During this time, the usage of DVRs and other recording mechanisms increased greatly. Instead of watching television live, the average person began recording it and watching later so they could skip commercials.
Since commercials and ad revenue are the lion’s share of a television network’s revenue, this strongly disrupted the industry. Television could no longer stay in front of emerging technologies.
However, sports was the one type of programming that became somewhat bullet-proof.
As Fellenzer explains, “there’s not much programming left that people can’t just record, use DVRs, skip through commercials, and see parts of programs they want. They tend not to do that as much with sports. They like to watch it live so (as a result) sports has become a much more sought-after commodity.”
This concept was first truly grasped by the Big Ten, which negotiated a landmark t.v. rights deal that is currently worth $232 million annually, a fee paid by the networks that televise the conference’s games.
On top of that, the conference created The Big Ten Network, an innovative way to televise more content while giving attention to non-revenue sports that might not be as attractive to the major networks.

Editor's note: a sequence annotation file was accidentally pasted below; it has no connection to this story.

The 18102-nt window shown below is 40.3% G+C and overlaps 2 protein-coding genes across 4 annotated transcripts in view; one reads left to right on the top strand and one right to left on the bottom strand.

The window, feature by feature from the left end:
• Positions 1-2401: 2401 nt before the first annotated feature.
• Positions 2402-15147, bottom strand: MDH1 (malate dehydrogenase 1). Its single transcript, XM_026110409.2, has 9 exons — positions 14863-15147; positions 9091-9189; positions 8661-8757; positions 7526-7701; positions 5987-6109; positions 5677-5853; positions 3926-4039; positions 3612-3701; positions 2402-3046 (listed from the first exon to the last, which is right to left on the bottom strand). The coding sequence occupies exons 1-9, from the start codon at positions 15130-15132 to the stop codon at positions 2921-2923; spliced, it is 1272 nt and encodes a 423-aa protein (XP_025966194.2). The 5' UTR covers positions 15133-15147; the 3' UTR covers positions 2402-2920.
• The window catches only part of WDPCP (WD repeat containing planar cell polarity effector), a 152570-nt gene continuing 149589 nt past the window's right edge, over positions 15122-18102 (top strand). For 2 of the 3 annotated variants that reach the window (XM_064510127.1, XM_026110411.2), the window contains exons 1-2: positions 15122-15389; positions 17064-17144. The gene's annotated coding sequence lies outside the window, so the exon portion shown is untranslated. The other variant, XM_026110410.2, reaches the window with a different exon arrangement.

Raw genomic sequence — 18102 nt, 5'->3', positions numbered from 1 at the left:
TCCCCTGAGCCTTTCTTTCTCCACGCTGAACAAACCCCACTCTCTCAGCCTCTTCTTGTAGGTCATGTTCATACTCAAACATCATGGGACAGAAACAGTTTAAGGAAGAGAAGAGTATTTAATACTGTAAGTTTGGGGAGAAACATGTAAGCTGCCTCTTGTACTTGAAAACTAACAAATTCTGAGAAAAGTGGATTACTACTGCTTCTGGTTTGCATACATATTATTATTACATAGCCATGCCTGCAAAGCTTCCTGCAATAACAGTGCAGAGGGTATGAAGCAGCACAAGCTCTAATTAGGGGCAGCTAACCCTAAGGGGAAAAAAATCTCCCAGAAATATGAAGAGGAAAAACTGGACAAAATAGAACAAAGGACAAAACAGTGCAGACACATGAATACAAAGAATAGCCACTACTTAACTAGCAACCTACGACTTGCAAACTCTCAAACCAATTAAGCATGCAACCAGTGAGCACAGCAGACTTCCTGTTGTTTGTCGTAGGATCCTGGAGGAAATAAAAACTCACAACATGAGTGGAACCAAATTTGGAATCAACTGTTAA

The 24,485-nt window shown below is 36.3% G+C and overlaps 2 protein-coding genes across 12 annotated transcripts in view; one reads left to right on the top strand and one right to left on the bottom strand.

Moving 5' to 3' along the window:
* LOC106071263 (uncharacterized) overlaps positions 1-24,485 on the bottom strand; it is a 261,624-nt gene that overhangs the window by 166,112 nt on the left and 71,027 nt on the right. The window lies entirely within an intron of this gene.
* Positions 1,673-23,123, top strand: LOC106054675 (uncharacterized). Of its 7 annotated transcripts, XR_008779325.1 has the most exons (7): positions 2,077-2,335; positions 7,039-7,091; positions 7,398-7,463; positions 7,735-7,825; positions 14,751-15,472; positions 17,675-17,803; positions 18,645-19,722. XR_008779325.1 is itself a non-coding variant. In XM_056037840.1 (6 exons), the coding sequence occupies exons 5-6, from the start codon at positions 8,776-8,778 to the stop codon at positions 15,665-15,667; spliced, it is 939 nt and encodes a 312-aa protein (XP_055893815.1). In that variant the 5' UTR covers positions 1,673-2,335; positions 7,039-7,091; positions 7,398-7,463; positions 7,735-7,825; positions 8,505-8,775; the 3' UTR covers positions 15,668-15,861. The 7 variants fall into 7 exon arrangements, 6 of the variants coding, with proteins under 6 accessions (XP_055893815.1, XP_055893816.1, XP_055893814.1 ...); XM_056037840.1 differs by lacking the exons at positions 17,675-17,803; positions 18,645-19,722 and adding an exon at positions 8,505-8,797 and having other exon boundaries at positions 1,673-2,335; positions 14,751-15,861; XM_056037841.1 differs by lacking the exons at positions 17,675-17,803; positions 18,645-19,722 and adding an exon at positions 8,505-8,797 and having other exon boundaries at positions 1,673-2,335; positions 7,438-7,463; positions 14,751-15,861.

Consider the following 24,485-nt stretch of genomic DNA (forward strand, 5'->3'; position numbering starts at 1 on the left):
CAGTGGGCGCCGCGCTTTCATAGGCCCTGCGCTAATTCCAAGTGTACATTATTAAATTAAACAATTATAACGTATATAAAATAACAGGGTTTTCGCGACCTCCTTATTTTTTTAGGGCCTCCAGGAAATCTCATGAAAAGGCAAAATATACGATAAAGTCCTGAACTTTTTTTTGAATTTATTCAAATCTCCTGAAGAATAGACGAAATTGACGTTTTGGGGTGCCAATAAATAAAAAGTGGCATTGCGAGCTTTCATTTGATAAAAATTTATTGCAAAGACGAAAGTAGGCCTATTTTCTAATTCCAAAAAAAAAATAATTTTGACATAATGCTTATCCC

Cognizant of the increasing value of live sports programming, this was essentially a no-lose proposition for the Big Ten: they can broadcast their own events and conceivably monetize them as the value for live sports continues to skyrocket.
Said Brunious, echoing some of Fellenzer’s sentiments, “The live nature of sports generally offers a large captive audience, which in turn is very attractive to advertisers and sponsors, which leads to higher fees.”
Indeed, specialty markets like this with niche sports may be the next foray for advertisers and sponsors as the price tag for advertising in revenue sports continues to increase.
This became a point of contention between The Big Ten and Fox, a primary media partner, as Big Ten Commissioner Jim Delany constructed the deal.
Seeing the potential value in a conference network’s product, Fox demanded partial ownership as part of the $232 million annual media payment to the Big Ten.
After sitting on the sidelines and watching other conferences surge past the Pac-12 in media rights fees, it was now Larry Scott’s turn. As it turned out, his patience may have been one of the reasons for the deal he ultimately brokered.